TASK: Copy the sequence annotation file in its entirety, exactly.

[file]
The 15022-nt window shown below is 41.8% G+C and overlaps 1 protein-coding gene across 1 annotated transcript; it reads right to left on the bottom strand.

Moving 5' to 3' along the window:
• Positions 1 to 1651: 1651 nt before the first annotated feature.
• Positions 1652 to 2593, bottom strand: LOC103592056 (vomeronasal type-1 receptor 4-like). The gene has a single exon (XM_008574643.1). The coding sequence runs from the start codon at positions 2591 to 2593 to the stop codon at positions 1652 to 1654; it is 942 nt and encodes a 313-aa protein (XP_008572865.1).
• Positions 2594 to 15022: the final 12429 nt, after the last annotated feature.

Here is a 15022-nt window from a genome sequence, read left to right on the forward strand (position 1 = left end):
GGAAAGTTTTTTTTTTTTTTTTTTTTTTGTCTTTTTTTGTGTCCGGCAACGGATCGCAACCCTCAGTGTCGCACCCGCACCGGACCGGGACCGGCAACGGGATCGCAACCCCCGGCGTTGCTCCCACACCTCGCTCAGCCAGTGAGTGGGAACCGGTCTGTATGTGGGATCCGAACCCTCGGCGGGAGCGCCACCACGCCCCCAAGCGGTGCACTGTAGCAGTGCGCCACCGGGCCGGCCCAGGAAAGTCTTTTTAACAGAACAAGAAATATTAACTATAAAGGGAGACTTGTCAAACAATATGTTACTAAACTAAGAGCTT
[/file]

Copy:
The 15022-nt window shown below is 41.8% G+C and overlaps 1 protein-coding gene across 1 annotated transcript; it reads right to left on the bottom strand.

Moving 5' to 3' along the window:
• Positions 1 to 1651: 1651 nt before the first annotated feature.
• Positions 1652 to 2593, bottom strand: LOC103592056 (vomeronasal type-1 receptor 4-like). The gene has a single exon (XM_008574643.1). The coding sequence runs from the start codon at positions 2591 to 2593 to the stop codon at positions 1652 to 1654; it is 942 nt and encodes a 313-aa protein (XP_008572865.1).
• Positions 2594 to 15022: the final 12429 nt, after the last annotated feature.

Here is a 15022-nt window from a genome sequence, read left to right on the forward strand (position 1 = left end):
GGAAAGTTTTTTTTTTTTTTTTTTTTTTGTCTTTTTTTGTGTCCGGCAACGGATCGCAACCCTCAGTGTCGCACCCGCACCGGACCGGGACCGGCAACGGGATCGCAACCCCCGGCGTTGCTCCCACACCTCGCTCAGCCAGTGAGTGGGAACCGGTCTGTATGTGGGATCCGAACCCTCGGCGGGAGCGCCACCACGCCCCCAAGCGGTGCACTGTAGCAGTGCGCCACCGGGCCGGCCCAGGAAAGTCTTTTTAACAGAACAAGAAATATTAACTATAAAGGGAGACTTGTCAAACAATATGTTACTAAACTAAGAGCTT